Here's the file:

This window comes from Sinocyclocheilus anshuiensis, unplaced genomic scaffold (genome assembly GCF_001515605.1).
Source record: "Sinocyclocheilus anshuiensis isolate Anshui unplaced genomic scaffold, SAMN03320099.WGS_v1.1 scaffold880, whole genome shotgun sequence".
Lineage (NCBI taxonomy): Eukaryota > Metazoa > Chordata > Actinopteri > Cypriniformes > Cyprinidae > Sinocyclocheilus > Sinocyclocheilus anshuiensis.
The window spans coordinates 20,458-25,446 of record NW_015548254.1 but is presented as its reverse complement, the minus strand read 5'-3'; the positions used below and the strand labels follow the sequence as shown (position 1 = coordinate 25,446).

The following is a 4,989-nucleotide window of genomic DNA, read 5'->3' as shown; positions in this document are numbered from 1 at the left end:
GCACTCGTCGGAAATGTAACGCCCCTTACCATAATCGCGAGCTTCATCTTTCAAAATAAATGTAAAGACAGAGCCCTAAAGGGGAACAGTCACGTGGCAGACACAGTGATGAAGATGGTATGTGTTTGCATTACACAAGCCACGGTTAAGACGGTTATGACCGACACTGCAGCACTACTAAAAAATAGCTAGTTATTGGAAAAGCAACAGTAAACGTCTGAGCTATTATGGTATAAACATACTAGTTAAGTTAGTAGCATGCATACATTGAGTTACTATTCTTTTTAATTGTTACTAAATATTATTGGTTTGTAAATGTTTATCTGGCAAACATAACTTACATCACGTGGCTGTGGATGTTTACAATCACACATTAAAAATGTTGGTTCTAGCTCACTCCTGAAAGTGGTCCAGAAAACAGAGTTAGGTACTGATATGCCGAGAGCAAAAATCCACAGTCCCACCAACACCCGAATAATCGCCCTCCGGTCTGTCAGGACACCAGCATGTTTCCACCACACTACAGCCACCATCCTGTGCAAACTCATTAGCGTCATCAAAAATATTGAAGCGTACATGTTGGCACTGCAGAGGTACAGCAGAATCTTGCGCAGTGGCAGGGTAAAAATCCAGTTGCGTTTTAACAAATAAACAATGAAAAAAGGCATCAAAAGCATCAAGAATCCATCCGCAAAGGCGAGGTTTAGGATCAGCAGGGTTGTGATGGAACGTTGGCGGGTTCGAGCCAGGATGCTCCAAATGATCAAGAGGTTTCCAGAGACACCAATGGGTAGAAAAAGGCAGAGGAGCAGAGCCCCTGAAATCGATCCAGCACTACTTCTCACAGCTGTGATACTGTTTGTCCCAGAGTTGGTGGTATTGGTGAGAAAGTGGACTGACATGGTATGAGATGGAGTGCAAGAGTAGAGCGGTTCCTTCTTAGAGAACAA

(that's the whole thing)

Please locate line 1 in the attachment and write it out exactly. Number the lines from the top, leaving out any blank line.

This window comes from Sinocyclocheilus anshuiensis, unplaced genomic scaffold (genome assembly GCF_001515605.1).